North Korea should give up five nuclear bombs, which would make up an estimated ten percent of its estimated arsenal, to prove it is serious this time around about halting its nuclear program. This would be an initial trust building step in the long-term negotiation process to follow, according to a proposal from Bruce Bennett, a defense analyst and expert on the North Korea military at the RAND Corporation research organization in California.
“What the U.S. is looking for is real denuclearization. So my proposal has been, if Kim Jong Un is serious, he probably has 30 or 50 or 60 nuclear weapons, why doesn’t he take five of them and give them up?” asked Bennett at the Asan Plenum security forum in Seoul on Tuesday.
North Korea’s pivot this year from confrontational nuclear and ballistic missile tests to diplomatic outreach has greatly reduced the potential for military conflict in the region.
North Korean leader Kim Jong Un seems to be pursuing a peaceful resolution to the nuclear stand-off by expressing a willingness to give up his country’s nuclear weapons program for security guarantees and sanctions relief, and to engage in high level talks, recently with Chinese leader Xi Jinping, later this week with South Korean President Moon Jae-in and with U.S. President Donald Trump soon after.
However North Korea’s reassuring words and actions, including its recent decision to suspend further nuclear and intercontinental ballistic missile tests, and to shut down its nuclear test site, has been met with skepticism by many analysts and officials, who say these measures were part of failed nuclear deals of the past.
“For those of us who have been following this issue for many years, if not decades, thus far we have not heard anything new,” said North Korea scholar Victor Cha at the Asan forum in Seoul on Tuesday.
Cha, a professor at Georgetown University and national security adviser to former President George W. Bush, was recently dropped from consideration to be named U.S. Ambassador to South Korea over a policy difference with the Trump administration’s emphasis on the possible use of force against North Korea.
Back in 1994, North Korea agreed to freeze its fledgling nuclear capabilities, and dismantle its nuclear reactor in Yongbyon for international aid. It was later discovered that Pyongyang was secretly continuing work on its nuclear program and restarted the nuclear site in 2003.
North Korea followed the same pattern in 2007, by promising again to shut down its nuclear reactor for financial assistance, and then later walking away from the deal.
While this week’s inter-Korean summit is expected to produce a joint commitment to denuclearization, it is unclear that a deal can be developed that would satisfy Washington’s demand for complete, verifiable and irreversible nuclear dismantlement before reducing sanctions, yet still provide Pyongyang significant incentives to comply.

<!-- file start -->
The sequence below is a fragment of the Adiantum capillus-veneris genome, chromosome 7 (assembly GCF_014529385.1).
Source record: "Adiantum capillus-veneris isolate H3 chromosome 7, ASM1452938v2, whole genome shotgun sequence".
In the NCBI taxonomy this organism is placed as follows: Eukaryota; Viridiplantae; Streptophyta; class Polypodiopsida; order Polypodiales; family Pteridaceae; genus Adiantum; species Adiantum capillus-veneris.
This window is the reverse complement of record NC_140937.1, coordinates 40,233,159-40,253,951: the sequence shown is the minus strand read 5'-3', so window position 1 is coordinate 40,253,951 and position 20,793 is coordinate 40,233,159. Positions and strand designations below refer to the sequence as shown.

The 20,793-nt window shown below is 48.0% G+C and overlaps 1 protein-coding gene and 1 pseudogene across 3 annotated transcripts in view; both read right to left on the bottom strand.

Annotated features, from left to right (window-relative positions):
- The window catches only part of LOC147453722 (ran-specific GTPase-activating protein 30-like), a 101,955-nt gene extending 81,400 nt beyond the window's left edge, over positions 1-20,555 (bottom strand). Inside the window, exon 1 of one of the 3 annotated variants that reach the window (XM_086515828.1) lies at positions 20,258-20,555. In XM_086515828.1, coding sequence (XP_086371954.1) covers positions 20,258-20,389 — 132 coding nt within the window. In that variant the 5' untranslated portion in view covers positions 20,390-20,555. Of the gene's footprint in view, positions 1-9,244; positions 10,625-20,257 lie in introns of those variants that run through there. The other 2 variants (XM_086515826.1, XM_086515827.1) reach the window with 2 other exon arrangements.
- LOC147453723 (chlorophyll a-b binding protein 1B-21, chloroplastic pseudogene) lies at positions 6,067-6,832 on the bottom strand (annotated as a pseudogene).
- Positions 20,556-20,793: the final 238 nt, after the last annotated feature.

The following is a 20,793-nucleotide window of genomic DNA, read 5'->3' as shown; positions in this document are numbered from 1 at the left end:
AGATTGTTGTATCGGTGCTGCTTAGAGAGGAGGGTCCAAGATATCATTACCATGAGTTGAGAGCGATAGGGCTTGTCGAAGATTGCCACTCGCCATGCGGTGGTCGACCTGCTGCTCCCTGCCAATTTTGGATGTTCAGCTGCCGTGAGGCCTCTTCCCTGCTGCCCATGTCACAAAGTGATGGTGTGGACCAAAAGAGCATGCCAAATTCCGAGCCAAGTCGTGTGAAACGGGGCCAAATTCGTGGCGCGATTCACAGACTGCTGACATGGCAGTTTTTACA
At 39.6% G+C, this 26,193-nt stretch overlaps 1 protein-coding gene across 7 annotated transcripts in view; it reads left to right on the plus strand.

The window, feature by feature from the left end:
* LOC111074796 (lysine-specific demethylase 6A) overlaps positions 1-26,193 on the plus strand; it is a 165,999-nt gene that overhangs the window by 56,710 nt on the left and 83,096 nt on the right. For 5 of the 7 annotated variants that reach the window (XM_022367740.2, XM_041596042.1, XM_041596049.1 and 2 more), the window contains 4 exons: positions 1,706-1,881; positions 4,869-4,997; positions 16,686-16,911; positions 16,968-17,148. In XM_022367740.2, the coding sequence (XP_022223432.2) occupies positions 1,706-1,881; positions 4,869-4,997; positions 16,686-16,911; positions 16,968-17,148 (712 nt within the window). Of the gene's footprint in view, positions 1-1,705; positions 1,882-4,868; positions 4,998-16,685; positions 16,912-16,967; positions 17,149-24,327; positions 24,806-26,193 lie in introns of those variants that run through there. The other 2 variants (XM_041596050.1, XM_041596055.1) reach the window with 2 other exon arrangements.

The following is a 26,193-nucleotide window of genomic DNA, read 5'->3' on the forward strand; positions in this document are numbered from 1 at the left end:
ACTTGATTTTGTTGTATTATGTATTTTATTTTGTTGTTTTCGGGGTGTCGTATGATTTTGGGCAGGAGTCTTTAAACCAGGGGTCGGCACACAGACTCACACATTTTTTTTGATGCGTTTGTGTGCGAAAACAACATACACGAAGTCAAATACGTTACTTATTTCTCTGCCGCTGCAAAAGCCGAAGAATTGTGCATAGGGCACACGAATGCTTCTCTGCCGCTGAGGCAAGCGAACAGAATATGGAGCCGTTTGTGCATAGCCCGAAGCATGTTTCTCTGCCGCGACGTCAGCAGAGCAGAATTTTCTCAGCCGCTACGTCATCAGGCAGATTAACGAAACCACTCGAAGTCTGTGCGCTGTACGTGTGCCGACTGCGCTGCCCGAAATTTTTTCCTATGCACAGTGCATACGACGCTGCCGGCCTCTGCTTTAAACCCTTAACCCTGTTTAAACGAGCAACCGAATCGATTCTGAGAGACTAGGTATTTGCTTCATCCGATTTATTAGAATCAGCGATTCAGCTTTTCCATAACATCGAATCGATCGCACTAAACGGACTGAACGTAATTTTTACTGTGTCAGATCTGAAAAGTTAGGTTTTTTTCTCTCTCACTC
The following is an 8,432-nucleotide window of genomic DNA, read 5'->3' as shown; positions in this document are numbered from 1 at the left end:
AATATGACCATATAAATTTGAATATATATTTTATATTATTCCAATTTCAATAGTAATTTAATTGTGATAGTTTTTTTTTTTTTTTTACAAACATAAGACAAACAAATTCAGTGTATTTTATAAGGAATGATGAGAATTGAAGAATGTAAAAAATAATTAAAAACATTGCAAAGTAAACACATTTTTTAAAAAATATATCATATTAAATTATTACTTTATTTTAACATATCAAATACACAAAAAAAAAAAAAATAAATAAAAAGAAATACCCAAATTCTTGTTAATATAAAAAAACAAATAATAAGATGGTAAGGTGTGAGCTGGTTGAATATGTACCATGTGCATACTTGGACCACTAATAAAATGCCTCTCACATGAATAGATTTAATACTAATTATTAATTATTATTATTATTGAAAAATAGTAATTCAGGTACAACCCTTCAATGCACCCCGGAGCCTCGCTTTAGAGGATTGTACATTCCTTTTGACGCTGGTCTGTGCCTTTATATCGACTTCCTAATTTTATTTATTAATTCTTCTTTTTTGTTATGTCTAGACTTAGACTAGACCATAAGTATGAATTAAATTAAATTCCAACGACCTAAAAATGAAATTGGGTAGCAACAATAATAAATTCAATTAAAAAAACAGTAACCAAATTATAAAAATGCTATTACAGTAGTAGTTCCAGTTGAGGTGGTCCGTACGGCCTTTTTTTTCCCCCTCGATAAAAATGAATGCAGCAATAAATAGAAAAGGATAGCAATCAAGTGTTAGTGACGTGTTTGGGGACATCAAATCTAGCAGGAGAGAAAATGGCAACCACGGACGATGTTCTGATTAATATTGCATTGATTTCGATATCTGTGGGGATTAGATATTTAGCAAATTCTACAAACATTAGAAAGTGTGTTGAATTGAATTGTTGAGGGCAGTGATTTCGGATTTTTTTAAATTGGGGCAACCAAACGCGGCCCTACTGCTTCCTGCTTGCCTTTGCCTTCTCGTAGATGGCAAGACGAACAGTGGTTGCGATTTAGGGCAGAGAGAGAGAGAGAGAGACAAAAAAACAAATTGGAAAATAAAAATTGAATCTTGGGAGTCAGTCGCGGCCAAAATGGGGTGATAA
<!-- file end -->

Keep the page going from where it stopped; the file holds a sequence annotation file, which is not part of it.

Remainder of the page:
10 percent solution
Bennett’s suggestion for a 10 percent solution, giving up five of its 50 or so estimated nuclear devices, would be a grand gesture on Kim’s part that would move beyond past proposals. Such a move could be implemented quickly, and would actually reduce North Korea’s nuclear capability, although not significantly.
In accordance with the international Treaty on the Non-Proliferation of Nuclear Weapons, the nuclear devices would then be transferred to a recognized nuclear state, perhaps France, said Bennett, as it might be seen as a neutral party.
One benefit in this for North Korea is that international experts could study the devices, and possibly verify Pyongyang’s claims to possess the capability to mount miniaturized nuclear warheads on ballistic missiles.
Demonstrating a real North Korean nuclear reduction could also give President Trump the tangible proof of denuclearization progress that he is demanding.
“I do think that it’s something President Trump is looking for. He is looking for a bold gesture, something that he could point to, that shows that he has really achieved something, and that North Korea is in fact moving towards denuclearization,” said Bonnie Glaser, a security analyst with the Center for Strategic and International Studies in Washington.
Kim’s motivation for engaging in nuclear talks is to end the tough international sanctions imposed in the last year that banned billions of dollars of North Korean exports, including its lucrative coal and seafood industries.
However, Bennett notes that offering North Korea a 10 percent reduction in economic sanctions for five nuclear weapons would not be a fair trade, as sanctions relief would provide significantly more benefit, while the loss of a few nuclear bombs would not reduce the threat level.
“It is asymmetric. It is a small change for them. It may be a big change on the sanctions, which is why I believe the administration is talking about waiting on the sanctions until much more is done,” said Bennett.
The U.S. and South Korea could offer diplomatic incentives instead, he said, such as increasing official contacts through third party embassies in Pyongyang until a detailed denuclearization framework is in place.
Lee Yoon-jee in Seoul contributed to this report.